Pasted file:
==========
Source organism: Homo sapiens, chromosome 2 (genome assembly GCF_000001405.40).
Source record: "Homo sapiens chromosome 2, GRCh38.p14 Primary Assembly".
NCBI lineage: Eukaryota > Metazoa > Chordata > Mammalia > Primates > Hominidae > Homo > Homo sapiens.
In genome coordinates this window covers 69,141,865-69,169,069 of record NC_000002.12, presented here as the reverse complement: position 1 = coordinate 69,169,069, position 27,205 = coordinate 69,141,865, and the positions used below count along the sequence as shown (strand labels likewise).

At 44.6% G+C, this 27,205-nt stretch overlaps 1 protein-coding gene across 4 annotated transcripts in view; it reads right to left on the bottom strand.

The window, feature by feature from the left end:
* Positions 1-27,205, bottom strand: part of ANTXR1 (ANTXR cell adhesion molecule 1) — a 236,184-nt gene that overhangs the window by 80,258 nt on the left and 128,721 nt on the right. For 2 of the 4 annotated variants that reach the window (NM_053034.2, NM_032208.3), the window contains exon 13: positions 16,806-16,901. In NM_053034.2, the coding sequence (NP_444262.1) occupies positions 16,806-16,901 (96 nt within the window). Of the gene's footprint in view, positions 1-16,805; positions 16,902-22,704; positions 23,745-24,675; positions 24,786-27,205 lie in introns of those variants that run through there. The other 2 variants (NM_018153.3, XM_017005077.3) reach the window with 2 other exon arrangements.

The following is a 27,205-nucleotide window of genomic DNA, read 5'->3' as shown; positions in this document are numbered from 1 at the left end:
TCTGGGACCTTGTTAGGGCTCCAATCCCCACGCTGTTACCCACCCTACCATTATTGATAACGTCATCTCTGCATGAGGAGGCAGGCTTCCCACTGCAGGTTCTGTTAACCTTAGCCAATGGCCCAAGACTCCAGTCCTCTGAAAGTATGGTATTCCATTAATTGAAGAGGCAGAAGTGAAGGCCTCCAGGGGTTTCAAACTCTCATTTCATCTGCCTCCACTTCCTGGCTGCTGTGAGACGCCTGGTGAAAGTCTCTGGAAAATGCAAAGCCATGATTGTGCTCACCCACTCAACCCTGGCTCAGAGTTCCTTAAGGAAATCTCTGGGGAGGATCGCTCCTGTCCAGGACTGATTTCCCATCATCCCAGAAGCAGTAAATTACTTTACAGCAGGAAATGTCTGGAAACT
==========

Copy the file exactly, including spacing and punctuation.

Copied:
Source organism: Homo sapiens, chromosome 2 (genome assembly GCF_000001405.40).
Source record: "Homo sapiens chromosome 2, GRCh38.p14 Primary Assembly".
NCBI lineage: Eukaryota > Metazoa > Chordata > Mammalia > Primates > Hominidae > Homo > Homo sapiens.
In genome coordinates this window covers 69,141,865-69,169,069 of record NC_000002.12, presented here as the reverse complement: position 1 = coordinate 69,169,069, position 27,205 = coordinate 69,141,865, and the positions used below count along the sequence as shown (strand labels likewise).

At 44.6% G+C, this 27,205-nt stretch overlaps 1 protein-coding gene across 4 annotated transcripts in view; it reads right to left on the bottom strand.

The window, feature by feature from the left end:
* Positions 1-27,205, bottom strand: part of ANTXR1 (ANTXR cell adhesion molecule 1) — a 236,184-nt gene that overhangs the window by 80,258 nt on the left and 128,721 nt on the right. For 2 of the 4 annotated variants that reach the window (NM_053034.2, NM_032208.3), the window contains exon 13: positions 16,806-16,901. In NM_053034.2, the coding sequence (NP_444262.1) occupies positions 16,806-16,901 (96 nt within the window). Of the gene's footprint in view, positions 1-16,805; positions 16,902-22,704; positions 23,745-24,675; positions 24,786-27,205 lie in introns of those variants that run through there. The other 2 variants (NM_018153.3, XM_017005077.3) reach the window with 2 other exon arrangements.

The following is a 27,205-nucleotide window of genomic DNA, read 5'->3' as shown; positions in this document are numbered from 1 at the left end:
TCTGGGACCTTGTTAGGGCTCCAATCCCCACGCTGTTACCCACCCTACCATTATTGATAACGTCATCTCTGCATGAGGAGGCAGGCTTCCCACTGCAGGTTCTGTTAACCTTAGCCAATGGCCCAAGACTCCAGTCCTCTGAAAGTATGGTATTCCATTAATTGAAGAGGCAGAAGTGAAGGCCTCCAGGGGTTTCAAACTCTCATTTCATCTGCCTCCACTTCCTGGCTGCTGTGAGACGCCTGGTGAAAGTCTCTGGAAAATGCAAAGCCATGATTGTGCTCACCCACTCAACCCTGGCTCAGAGTTCCTTAAGGAAATCTCTGGGGAGGATCGCTCCTGTCCAGGACTGATTTCCCATCATCCCAGAAGCAGTAAATTACTTTACAGCAGGAAATGTCTGGAAACT